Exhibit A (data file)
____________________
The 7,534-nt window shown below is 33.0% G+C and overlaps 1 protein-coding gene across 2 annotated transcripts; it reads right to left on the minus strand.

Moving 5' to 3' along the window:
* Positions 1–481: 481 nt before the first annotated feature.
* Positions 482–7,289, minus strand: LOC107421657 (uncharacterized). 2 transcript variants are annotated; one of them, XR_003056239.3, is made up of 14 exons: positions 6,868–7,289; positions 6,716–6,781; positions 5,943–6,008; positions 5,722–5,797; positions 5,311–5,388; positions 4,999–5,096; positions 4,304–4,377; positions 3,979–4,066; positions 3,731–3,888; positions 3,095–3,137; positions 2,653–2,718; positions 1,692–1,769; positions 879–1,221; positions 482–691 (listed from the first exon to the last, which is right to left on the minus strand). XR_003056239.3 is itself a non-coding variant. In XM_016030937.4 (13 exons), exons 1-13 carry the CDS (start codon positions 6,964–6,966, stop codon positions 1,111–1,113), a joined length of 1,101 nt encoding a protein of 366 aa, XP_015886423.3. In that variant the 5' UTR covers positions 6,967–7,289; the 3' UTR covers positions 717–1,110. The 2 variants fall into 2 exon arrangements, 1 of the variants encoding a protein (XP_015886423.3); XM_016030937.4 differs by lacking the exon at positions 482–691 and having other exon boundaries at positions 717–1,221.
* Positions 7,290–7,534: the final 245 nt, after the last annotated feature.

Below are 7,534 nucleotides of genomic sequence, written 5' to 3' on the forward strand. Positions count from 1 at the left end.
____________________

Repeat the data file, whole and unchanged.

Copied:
The 7,534-nt window shown below is 33.0% G+C and overlaps 1 protein-coding gene across 2 annotated transcripts; it reads right to left on the minus strand.

Moving 5' to 3' along the window:
* Positions 1–481: 481 nt before the first annotated feature.
* Positions 482–7,289, minus strand: LOC107421657 (uncharacterized). 2 transcript variants are annotated; one of them, XR_003056239.3, is made up of 14 exons: positions 6,868–7,289; positions 6,716–6,781; positions 5,943–6,008; positions 5,722–5,797; positions 5,311–5,388; positions 4,999–5,096; positions 4,304–4,377; positions 3,979–4,066; positions 3,731–3,888; positions 3,095–3,137; positions 2,653–2,718; positions 1,692–1,769; positions 879–1,221; positions 482–691 (listed from the first exon to the last, which is right to left on the minus strand). XR_003056239.3 is itself a non-coding variant. In XM_016030937.4 (13 exons), exons 1-13 carry the CDS (start codon positions 6,964–6,966, stop codon positions 1,111–1,113), a joined length of 1,101 nt encoding a protein of 366 aa, XP_015886423.3. In that variant the 5' UTR covers positions 6,967–7,289; the 3' UTR covers positions 717–1,110. The 2 variants fall into 2 exon arrangements, 1 of the variants encoding a protein (XP_015886423.3); XM_016030937.4 differs by lacking the exon at positions 482–691 and having other exon boundaries at positions 717–1,221.
* Positions 7,290–7,534: the final 245 nt, after the last annotated feature.

Below are 7,534 nucleotides of genomic sequence, written 5' to 3' on the forward strand. Positions count from 1 at the left end.